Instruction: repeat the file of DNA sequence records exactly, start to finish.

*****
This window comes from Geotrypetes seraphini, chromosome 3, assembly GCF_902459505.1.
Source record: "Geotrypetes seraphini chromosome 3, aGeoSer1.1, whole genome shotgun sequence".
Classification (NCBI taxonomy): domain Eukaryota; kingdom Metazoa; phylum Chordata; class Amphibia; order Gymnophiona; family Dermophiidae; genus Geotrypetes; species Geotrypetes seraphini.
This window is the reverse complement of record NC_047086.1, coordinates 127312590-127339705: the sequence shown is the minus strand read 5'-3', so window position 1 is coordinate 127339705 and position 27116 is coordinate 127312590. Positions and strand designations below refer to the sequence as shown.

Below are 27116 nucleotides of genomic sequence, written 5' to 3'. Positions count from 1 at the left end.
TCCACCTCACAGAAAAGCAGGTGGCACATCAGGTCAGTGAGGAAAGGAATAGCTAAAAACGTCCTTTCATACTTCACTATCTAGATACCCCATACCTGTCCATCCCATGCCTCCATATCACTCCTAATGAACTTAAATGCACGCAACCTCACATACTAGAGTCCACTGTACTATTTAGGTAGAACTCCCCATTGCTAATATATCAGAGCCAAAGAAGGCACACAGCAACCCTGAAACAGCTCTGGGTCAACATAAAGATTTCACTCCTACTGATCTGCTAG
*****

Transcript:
This window comes from Geotrypetes seraphini, chromosome 3, assembly GCF_902459505.1.
Source record: "Geotrypetes seraphini chromosome 3, aGeoSer1.1, whole genome shotgun sequence".
Classification (NCBI taxonomy): domain Eukaryota; kingdom Metazoa; phylum Chordata; class Amphibia; order Gymnophiona; family Dermophiidae; genus Geotrypetes; species Geotrypetes seraphini.
This window is the reverse complement of record NC_047086.1, coordinates 127312590-127339705: the sequence shown is the minus strand read 5'-3', so window position 1 is coordinate 127339705 and position 27116 is coordinate 127312590. Positions and strand designations below refer to the sequence as shown.

Below are 27116 nucleotides of genomic sequence, written 5' to 3'. Positions count from 1 at the left end.
TCCACCTCACAGAAAAGCAGGTGGCACATCAGGTCAGTGAGGAAAGGAATAGCTAAAAACGTCCTTTCATACTTCACTATCTAGATACCCCATACCTGTCCATCCCATGCCTCCATATCACTCCTAATGAACTTAAATGCACGCAACCTCACATACTAGAGTCCACTGTACTATTTAGGTAGAACTCCCCATTGCTAATATATCAGAGCCAAAGAAGGCACACAGCAACCCTGAAACAGCTCTGGGTCAACATAAAGATTTCACTCCTACTGATCTGCTAG